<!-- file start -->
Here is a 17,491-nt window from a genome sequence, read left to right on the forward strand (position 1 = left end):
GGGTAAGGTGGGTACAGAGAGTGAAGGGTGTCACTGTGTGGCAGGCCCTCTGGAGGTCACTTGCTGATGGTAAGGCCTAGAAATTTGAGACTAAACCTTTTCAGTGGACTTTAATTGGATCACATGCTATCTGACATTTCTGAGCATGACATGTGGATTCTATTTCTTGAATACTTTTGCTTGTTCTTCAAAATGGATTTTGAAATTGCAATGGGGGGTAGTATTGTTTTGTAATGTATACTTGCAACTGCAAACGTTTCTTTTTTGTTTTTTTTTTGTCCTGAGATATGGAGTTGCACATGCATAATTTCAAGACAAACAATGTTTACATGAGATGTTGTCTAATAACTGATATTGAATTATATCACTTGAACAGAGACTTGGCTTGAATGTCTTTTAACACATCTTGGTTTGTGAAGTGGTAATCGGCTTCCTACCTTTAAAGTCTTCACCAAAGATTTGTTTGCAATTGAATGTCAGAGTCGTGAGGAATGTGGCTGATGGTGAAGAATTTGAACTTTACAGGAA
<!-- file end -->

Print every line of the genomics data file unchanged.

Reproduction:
Here is a 17,491-nt window from a genome sequence, read left to right on the forward strand (position 1 = left end):
GGGTAAGGTGGGTACAGAGAGTGAAGGGTGTCACTGTGTGGCAGGCCCTCTGGAGGTCACTTGCTGATGGTAAGGCCTAGAAATTTGAGACTAAACCTTTTCAGTGGACTTTAATTGGATCACATGCTATCTGACATTTCTGAGCATGACATGTGGATTCTATTTCTTGAATACTTTTGCTTGTTCTTCAAAATGGATTTTGAAATTGCAATGGGGGGTAGTATTGTTTTGTAATGTATACTTGCAACTGCAAACGTTTCTTTTTTGTTTTTTTTTTGTCCTGAGATATGGAGTTGCACATGCATAATTTCAAGACAAACAATGTTTACATGAGATGTTGTCTAATAACTGATATTGAATTATATCACTTGAACAGAGACTTGGCTTGAATGTCTTTTAACACATCTTGGTTTGTGAAGTGGTAATCGGCTTCCTACCTTTAAAGTCTTCACCAAAGATTTGTTTGCAATTGAATGTCAGAGTCGTGAGGAATGTGGCTGATGGTGAAGAATTTGAACTTTACAGGAA